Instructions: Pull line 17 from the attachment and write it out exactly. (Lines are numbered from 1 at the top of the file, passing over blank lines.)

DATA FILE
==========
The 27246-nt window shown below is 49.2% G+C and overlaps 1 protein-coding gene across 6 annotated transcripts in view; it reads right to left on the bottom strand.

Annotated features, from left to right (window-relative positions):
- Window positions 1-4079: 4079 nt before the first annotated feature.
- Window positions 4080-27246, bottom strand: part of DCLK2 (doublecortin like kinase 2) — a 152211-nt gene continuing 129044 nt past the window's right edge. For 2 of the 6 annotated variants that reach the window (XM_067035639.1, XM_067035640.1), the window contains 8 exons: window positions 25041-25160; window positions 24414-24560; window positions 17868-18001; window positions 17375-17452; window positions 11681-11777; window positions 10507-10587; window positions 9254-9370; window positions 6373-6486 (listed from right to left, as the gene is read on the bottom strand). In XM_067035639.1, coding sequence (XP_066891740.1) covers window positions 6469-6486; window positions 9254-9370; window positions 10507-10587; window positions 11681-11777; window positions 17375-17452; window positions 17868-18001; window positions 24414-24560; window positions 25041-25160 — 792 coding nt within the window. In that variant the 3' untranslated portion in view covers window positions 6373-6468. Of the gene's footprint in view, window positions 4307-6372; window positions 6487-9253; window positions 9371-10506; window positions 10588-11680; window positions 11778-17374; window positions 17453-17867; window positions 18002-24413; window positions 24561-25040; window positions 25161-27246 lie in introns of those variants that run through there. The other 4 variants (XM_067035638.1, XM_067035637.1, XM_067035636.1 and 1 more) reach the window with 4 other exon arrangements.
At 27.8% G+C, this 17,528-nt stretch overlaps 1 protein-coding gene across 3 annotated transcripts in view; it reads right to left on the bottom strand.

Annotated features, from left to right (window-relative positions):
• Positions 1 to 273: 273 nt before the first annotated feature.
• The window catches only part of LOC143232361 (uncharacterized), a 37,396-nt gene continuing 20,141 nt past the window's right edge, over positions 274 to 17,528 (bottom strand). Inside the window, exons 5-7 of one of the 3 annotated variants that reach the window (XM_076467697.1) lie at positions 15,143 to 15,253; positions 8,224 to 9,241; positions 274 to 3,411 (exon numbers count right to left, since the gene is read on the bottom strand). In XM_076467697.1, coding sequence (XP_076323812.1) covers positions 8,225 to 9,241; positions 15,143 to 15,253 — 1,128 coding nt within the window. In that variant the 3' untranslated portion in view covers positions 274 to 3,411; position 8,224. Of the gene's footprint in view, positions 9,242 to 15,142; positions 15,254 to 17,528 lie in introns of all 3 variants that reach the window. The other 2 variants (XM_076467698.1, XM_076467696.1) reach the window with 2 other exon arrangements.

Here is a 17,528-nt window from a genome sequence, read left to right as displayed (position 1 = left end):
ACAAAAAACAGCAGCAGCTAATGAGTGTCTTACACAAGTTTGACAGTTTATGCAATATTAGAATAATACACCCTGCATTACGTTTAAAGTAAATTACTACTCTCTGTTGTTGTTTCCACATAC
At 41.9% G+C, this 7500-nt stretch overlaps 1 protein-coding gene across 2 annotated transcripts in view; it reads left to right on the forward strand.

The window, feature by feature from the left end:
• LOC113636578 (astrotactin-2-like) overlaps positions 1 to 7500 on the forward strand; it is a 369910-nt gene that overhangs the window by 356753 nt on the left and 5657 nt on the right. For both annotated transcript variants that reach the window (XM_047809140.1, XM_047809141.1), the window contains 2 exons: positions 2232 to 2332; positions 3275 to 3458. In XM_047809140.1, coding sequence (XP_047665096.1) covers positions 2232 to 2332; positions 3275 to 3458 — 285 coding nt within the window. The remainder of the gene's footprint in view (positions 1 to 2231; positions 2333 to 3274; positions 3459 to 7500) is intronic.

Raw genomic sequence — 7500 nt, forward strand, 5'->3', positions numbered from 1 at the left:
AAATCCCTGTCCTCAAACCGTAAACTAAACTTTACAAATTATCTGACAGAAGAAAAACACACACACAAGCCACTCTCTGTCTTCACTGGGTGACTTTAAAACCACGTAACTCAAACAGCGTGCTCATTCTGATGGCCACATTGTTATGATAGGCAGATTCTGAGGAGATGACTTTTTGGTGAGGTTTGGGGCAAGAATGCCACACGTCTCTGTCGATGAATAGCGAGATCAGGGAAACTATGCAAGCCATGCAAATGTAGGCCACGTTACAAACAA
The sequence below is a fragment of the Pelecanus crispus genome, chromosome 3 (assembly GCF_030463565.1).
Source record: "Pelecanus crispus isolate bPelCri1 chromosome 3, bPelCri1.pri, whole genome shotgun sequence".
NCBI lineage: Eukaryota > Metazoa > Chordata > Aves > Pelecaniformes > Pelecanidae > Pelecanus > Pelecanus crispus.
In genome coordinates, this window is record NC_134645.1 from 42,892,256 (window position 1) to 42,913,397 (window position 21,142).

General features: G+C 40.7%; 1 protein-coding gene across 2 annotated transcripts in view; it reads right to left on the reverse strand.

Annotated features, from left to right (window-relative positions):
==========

Source record: "Pelecanus crispus isolate bPelCri1 chromosome 3, bPelCri1.pri, whole genome shotgun sequence".